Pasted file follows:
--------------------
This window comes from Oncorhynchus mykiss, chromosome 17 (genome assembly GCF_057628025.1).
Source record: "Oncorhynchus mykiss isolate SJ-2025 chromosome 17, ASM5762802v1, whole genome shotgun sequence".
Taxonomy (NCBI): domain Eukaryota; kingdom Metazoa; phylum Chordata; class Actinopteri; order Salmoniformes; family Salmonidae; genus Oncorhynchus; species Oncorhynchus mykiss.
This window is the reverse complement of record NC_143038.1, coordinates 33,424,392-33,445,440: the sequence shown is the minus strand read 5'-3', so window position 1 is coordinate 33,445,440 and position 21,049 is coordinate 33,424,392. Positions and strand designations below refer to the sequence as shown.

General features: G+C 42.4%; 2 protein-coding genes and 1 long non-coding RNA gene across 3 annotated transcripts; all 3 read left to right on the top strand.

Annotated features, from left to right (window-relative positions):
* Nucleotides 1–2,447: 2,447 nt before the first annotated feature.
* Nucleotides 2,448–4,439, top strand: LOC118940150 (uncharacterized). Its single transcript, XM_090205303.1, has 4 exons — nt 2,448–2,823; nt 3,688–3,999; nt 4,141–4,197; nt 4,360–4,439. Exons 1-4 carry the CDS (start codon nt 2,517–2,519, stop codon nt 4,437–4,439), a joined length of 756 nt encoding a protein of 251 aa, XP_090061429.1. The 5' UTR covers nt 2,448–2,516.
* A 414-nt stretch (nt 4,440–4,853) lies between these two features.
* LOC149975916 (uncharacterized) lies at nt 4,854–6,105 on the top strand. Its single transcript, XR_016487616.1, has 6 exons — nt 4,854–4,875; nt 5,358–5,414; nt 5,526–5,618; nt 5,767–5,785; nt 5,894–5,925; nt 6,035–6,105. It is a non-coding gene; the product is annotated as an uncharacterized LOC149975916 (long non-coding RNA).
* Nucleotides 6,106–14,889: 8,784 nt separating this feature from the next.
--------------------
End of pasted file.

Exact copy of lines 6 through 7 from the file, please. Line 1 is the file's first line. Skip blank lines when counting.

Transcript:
Annotated features, from left to right (window-relative positions):
* Nucleotides 1–2,447: 2,447 nt before the first annotated feature.